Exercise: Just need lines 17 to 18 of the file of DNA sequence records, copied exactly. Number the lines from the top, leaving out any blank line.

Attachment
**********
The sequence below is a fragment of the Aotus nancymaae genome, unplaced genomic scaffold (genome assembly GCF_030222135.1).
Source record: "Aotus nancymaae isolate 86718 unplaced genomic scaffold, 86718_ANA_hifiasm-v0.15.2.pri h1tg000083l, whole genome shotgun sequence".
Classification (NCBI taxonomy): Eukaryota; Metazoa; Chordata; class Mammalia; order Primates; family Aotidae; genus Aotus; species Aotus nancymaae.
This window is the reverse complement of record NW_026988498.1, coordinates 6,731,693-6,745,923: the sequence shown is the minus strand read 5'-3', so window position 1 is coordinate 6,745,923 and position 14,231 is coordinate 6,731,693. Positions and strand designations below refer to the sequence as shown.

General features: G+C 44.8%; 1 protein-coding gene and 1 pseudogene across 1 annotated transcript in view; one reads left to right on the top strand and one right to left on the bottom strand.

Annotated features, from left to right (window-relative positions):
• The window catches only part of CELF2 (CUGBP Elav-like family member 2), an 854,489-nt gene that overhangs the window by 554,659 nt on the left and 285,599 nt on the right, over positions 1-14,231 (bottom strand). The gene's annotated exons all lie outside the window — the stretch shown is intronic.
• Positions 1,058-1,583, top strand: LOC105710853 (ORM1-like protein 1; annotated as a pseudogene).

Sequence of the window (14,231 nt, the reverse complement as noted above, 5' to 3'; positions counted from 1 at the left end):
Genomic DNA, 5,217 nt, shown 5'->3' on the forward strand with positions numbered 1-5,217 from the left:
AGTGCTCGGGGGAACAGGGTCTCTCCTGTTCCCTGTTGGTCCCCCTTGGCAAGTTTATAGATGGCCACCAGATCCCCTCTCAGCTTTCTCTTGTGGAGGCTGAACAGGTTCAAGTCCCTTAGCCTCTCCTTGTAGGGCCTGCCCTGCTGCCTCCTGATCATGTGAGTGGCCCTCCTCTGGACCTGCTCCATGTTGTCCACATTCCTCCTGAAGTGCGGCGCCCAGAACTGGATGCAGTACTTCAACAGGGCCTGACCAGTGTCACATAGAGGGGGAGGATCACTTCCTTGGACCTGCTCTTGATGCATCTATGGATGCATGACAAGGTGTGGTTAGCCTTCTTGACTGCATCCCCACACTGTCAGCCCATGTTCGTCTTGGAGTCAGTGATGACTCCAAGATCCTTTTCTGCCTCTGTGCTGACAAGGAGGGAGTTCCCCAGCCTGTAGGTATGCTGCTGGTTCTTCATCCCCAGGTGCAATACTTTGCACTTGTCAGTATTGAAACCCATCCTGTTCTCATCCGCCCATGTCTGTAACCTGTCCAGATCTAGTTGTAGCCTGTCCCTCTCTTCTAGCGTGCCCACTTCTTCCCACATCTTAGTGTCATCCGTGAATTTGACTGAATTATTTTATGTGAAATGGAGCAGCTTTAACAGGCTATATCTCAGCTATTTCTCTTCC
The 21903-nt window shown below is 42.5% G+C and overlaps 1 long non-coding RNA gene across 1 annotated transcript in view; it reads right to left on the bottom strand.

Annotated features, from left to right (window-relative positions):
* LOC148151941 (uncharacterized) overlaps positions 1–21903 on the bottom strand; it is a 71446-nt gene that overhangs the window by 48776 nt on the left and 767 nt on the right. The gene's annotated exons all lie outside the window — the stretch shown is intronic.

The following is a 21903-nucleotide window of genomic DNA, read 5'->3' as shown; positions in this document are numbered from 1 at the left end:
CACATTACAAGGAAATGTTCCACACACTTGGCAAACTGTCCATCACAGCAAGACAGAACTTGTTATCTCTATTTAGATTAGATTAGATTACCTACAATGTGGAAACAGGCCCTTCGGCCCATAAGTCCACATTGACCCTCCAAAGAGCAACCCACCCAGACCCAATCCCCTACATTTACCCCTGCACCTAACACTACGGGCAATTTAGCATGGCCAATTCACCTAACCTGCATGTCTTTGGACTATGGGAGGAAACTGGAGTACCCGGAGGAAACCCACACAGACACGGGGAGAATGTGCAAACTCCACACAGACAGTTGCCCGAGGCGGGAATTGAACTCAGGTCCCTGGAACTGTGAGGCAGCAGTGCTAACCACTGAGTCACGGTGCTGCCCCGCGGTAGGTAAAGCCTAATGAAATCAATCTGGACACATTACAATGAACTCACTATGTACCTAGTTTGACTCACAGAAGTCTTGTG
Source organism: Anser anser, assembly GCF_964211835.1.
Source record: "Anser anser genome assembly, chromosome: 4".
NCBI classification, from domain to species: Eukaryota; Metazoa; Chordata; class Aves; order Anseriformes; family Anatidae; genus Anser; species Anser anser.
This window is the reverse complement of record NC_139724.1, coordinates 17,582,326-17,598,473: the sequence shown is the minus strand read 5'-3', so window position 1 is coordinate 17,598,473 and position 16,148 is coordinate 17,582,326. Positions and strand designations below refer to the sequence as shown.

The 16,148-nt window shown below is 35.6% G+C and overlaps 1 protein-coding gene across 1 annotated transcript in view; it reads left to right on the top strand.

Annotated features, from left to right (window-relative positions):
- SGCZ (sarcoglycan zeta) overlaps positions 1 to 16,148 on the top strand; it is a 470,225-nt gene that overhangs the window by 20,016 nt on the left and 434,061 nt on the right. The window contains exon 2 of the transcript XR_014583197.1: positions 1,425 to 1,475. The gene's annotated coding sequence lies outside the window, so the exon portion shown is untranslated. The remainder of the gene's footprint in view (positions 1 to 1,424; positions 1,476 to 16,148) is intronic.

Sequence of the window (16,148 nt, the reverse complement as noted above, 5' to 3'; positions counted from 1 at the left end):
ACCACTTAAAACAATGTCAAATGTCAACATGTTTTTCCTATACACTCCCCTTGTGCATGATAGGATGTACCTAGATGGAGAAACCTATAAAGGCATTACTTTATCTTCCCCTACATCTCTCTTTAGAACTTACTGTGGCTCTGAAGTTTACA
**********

Source organism: Anser anser, assembly GCF_964211835.1.
Source record: "Anser anser genome assembly, chromosome: 4".